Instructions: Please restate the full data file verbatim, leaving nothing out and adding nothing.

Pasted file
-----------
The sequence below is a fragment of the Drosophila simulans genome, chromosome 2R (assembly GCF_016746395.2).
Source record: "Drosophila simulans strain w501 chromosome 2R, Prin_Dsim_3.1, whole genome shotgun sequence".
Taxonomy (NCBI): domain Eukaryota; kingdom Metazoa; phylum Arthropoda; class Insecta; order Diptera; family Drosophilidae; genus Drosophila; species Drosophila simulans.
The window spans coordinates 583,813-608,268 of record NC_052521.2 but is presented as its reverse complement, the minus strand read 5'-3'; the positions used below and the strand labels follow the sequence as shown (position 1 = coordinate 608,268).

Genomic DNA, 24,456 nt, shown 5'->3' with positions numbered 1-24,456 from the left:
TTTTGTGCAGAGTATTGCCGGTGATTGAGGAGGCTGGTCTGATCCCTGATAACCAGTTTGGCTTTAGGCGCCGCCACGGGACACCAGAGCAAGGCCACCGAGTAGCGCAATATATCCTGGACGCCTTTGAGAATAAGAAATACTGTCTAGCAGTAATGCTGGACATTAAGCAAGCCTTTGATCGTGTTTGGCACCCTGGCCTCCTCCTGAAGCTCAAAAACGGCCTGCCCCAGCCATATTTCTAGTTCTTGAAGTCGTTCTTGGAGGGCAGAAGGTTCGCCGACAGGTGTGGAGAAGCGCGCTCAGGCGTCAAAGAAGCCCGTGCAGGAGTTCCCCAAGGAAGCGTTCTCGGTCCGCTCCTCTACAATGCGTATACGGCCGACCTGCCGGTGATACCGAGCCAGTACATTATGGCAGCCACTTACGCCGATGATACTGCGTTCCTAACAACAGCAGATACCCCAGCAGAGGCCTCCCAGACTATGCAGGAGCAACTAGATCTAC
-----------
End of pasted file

The sequence below is a fragment of the Drosophila simulans genome, chromosome 2R (assembly GCF_016746395.2).
Source record: "Drosophila simulans strain w501 chromosome 2R, Prin_Dsim_3.1, whole genome shotgun sequence".
Taxonomy (NCBI): domain Eukaryota; kingdom Metazoa; phylum Arthropoda; class Insecta; order Diptera; family Drosophilidae; genus Drosophila; species Drosophila simulans.
The window spans coordinates 583,813-608,268 of record NC_052521.2 but is presented as its reverse complement, the minus strand read 5'-3'; the positions used below and the strand labels follow the sequence as shown (position 1 = coordinate 608,268).

Genomic DNA, 24,456 nt, shown 5'->3' with positions numbered 1-24,456 from the left:
TTTTGTGCAGAGTATTGCCGGTGATTGAGGAGGCTGGTCTGATCCCTGATAACCAGTTTGGCTTTAGGCGCCGCCACGGGACACCAGAGCAAGGCCACCGAGTAGCGCAATATATCCTGGACGCCTTTGAGAATAAGAAATACTGTCTAGCAGTAATGCTGGACATTAAGCAAGCCTTTGATCGTGTTTGGCACCCTGGCCTCCTCCTGAAGCTCAAAAACGGCCTGCCCCAGCCATATTTCTAGTTCTTGAAGTCGTTCTTGGAGGGCAGAAGGTTCGCCGACAGGTGTGGAGAAGCGCGCTCAGGCGTCAAAGAAGCCCGTGCAGGAGTTCCCCAAGGAAGCGTTCTCGGTCCGCTCCTCTACAATGCGTATACGGCCGACCTGCCGGTGATACCGAGCCAGTACATTATGGCAGCCACTTACGCCGATGATACTGCGTTCCTAACAACAGCAGATACCCCAGCAGAGGCCTCCCAGACTATGCAGGAGCAACTAGATCTAC